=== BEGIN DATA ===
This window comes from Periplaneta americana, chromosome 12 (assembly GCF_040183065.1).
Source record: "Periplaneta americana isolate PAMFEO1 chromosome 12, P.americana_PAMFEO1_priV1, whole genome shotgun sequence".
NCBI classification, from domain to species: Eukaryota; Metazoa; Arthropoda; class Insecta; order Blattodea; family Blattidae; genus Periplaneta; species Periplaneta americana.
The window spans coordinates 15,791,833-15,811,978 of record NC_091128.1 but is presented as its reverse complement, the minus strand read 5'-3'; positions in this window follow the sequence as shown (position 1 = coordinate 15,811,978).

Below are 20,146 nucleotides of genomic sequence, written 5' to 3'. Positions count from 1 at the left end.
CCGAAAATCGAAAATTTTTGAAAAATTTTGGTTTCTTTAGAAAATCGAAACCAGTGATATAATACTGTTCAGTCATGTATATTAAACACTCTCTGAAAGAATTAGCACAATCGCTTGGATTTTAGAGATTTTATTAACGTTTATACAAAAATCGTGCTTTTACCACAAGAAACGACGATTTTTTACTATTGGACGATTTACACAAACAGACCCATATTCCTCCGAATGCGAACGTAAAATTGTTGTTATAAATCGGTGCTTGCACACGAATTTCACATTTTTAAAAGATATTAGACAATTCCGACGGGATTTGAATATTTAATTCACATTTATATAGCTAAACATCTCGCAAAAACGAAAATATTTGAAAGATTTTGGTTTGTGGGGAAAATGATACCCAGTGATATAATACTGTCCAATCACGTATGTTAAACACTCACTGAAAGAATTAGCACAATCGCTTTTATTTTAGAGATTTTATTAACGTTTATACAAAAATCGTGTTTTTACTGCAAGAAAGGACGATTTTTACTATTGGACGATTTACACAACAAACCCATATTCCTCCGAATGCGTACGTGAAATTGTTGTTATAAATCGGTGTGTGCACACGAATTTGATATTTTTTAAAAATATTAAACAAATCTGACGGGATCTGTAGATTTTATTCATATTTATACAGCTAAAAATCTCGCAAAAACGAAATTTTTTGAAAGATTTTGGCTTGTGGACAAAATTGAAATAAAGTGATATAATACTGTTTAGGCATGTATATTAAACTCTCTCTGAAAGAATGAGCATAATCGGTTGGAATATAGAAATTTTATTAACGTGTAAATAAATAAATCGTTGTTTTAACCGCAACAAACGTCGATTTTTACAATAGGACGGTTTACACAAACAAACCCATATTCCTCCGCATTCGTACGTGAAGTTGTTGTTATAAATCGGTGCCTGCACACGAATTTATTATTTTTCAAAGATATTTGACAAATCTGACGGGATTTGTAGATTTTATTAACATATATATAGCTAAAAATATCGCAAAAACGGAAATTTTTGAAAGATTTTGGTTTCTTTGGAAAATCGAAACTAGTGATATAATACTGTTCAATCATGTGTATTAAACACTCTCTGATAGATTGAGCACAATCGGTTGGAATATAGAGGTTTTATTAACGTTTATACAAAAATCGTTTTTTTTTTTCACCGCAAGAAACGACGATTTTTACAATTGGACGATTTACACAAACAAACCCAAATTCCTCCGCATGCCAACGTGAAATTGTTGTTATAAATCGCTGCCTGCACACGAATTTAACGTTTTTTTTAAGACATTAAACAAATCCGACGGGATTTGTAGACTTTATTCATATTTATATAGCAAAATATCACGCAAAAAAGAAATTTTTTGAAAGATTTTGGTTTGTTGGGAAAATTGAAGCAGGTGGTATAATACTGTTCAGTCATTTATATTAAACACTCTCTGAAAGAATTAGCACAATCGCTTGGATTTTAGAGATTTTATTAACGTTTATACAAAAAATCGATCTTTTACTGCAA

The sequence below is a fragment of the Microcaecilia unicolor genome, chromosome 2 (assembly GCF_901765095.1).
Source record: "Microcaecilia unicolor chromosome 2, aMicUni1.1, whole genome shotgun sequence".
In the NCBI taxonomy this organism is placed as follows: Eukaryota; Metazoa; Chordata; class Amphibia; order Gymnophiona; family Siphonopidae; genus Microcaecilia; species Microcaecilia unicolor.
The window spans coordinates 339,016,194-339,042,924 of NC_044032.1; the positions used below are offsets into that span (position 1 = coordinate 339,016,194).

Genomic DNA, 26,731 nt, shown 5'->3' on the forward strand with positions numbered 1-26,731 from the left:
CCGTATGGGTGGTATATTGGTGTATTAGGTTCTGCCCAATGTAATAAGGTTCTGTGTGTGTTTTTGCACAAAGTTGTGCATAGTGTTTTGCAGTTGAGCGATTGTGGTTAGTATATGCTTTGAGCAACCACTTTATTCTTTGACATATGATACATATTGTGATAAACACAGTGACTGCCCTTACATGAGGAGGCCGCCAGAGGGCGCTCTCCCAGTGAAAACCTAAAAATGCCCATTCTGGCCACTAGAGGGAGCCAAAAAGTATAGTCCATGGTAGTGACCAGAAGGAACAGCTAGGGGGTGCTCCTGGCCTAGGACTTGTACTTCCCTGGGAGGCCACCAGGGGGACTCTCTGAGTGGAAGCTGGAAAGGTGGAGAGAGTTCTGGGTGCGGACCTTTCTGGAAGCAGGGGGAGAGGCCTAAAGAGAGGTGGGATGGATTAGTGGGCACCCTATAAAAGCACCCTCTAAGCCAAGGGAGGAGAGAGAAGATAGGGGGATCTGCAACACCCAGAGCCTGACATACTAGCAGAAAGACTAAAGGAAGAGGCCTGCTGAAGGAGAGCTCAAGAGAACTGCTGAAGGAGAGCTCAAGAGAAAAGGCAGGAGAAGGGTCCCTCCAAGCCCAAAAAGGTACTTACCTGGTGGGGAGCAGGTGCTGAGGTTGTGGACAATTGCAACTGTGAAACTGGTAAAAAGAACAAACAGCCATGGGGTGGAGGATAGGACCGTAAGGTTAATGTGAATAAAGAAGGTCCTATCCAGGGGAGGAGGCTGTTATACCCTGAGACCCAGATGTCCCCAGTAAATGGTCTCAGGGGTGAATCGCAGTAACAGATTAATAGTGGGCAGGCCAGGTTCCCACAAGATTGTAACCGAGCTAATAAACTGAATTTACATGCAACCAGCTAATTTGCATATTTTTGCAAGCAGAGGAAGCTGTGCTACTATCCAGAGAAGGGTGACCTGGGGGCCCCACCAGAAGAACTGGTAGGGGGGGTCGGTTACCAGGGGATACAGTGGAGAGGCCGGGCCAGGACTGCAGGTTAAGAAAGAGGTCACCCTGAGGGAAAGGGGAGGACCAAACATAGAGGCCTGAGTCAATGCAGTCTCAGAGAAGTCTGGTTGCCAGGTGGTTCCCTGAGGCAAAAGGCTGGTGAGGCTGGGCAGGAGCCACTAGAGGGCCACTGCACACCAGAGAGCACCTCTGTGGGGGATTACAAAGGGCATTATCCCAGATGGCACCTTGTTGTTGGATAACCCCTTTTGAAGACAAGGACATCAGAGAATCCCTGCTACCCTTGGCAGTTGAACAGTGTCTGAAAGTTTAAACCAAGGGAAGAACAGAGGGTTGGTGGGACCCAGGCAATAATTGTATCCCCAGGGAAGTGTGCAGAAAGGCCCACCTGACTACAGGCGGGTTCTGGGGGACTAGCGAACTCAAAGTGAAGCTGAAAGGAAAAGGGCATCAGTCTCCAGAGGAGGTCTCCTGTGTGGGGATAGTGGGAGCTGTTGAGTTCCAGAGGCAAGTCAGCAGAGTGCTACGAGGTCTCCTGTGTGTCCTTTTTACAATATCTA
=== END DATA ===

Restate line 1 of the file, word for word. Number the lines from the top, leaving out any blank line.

This window comes from Periplaneta americana, chromosome 12 (assembly GCF_040183065.1).